After months of de-escalating trade tensions, President Trump decided to start a global wrestle over trade. The problem with wrestling is that everybody ends up being bruised. Although India might be trying to avoid the punch-up, it is probably not immune to these kinds of economic shocks.
The Prime Minister of the United Kingdom, Theresa May, averts another crisis and pushes the Brexit can down the road making it likely that the Brexit negotiations run into further delays and the withdrawal agreement is ready only towards the end of 2018.
In many Eurozone countries, private sector debt has decreased in recent years and so has the vulnerability of the private sector to higher interest rates. Yet in many countries debt remains high and in several countries vulnerabilities are still present.
Economic Comment Dutch version
Despite deleveraging in recent years, private sector debt remains high in many Eurozone countries. The private sector in Cyprus, Greece, Ireland, Portugal, Spain, Finland and Luxembourg is most vulnerable to higher interest rates.
Economic Quarterly Report Dutch version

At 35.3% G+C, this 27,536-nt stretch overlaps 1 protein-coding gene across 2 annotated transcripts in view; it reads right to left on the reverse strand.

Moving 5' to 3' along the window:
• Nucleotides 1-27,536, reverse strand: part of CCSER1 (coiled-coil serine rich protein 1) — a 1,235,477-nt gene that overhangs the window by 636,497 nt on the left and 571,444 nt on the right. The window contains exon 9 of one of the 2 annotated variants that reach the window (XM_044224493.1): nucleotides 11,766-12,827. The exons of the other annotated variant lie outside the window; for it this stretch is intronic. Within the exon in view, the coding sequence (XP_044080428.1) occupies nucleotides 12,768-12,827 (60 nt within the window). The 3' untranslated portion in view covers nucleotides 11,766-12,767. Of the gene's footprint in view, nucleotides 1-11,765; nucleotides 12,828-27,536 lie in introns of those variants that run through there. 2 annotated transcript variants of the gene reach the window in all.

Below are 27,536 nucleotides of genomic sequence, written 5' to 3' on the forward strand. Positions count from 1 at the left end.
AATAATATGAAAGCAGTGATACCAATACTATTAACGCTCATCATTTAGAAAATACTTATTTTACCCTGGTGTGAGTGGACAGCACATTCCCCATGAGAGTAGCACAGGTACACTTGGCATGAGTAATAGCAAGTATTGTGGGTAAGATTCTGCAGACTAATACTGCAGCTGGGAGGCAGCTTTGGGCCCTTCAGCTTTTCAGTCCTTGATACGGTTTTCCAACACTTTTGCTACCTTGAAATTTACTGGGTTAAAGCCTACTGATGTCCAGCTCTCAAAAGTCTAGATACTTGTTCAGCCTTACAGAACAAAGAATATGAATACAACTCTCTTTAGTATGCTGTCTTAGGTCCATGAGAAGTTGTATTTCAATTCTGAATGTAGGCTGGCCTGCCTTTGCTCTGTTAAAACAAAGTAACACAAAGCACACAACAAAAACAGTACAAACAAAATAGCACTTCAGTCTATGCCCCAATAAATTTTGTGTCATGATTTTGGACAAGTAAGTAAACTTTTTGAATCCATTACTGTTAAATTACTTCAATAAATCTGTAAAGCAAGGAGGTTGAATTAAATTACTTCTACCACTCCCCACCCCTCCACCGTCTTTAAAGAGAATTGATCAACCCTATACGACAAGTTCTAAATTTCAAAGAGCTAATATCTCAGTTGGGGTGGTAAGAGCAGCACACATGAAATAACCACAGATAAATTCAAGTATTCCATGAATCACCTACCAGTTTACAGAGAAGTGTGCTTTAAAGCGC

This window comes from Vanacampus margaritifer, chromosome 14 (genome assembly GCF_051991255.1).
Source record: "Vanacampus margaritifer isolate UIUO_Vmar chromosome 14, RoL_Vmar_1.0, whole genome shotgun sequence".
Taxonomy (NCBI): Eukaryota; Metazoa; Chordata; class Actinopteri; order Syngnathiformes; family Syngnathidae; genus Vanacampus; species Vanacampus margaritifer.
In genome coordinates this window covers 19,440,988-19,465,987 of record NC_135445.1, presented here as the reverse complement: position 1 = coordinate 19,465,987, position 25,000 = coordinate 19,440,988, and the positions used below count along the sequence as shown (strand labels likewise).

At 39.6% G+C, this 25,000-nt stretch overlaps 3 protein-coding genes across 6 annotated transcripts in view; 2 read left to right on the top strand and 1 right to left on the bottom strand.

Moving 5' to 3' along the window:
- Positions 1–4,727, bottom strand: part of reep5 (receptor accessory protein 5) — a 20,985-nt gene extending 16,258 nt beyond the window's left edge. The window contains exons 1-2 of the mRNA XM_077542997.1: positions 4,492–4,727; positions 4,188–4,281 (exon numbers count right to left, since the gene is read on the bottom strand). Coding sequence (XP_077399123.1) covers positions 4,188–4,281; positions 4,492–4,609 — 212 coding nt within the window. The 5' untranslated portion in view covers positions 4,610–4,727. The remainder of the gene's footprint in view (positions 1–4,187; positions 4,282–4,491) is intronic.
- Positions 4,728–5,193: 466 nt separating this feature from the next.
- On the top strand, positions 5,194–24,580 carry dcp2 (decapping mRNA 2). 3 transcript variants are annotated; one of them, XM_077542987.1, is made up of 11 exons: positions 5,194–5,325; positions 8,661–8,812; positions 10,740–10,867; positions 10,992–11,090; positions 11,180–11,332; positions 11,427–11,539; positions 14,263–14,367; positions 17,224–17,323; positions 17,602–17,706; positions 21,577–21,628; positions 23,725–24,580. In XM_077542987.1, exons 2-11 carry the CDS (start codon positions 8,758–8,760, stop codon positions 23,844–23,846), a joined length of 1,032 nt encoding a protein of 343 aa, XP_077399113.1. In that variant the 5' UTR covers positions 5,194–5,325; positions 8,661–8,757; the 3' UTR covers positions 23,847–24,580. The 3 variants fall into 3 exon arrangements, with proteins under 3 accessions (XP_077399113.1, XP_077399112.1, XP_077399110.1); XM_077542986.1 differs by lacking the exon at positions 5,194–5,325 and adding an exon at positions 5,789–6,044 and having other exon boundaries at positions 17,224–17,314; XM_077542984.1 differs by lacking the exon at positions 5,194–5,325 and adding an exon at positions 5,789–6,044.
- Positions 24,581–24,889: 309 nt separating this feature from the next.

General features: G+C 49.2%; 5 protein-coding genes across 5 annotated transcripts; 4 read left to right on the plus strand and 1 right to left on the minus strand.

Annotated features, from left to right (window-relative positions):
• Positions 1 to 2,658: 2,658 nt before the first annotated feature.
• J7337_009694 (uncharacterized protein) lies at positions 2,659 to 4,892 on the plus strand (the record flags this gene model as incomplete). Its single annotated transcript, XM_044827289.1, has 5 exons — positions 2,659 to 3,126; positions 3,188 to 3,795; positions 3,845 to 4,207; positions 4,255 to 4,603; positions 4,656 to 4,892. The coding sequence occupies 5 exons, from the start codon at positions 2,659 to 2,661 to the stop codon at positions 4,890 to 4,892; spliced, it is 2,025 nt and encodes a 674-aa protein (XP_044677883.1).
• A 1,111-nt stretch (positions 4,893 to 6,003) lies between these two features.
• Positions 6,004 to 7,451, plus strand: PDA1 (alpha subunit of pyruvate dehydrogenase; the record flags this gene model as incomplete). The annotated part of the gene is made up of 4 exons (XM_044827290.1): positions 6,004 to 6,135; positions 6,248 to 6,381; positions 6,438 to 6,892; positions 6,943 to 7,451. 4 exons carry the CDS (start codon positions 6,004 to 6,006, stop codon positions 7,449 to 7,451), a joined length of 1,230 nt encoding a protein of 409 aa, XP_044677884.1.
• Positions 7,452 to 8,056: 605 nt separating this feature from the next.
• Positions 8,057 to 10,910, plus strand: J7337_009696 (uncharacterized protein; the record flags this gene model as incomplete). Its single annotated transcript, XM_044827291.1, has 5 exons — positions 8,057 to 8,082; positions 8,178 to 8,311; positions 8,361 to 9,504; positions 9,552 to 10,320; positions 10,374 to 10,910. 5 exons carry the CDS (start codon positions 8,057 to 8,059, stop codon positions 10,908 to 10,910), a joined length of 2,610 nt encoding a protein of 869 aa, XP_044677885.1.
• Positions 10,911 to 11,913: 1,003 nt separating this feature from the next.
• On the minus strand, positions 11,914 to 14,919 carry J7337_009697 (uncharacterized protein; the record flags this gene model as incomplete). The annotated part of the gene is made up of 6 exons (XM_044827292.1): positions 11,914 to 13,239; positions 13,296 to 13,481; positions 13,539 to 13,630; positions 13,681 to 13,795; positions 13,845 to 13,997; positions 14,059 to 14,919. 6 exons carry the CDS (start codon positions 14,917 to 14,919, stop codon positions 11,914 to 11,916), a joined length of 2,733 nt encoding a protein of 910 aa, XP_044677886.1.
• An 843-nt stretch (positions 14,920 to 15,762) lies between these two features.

The economic outlook for the global economy remains positive, but risks of a correction have increased sharply as a result of increasing trade tensions. Geopolitical risks and vulnerabilities in various emerging economies are also worrying.
The German CSU was to propose a plan to turn away migrants at the border who had registered elsewhere in the EU, prompting a veto from Merkel and leading to a showdown. The current deal provides Merkel with a two-week deadline to try to find (bilateral) deals in Europe.
The US had announced USD 50bn of tariffs on Chinese exports and China has responded with a matching USD 50bn of tariffs on US exports. But the US has now raised the ante with a further unspecified USD 200bn of tariffs on Chinese goods - and the threat of a further USD 200bn if China responds again in kind. What is the possible impact and what might happen next?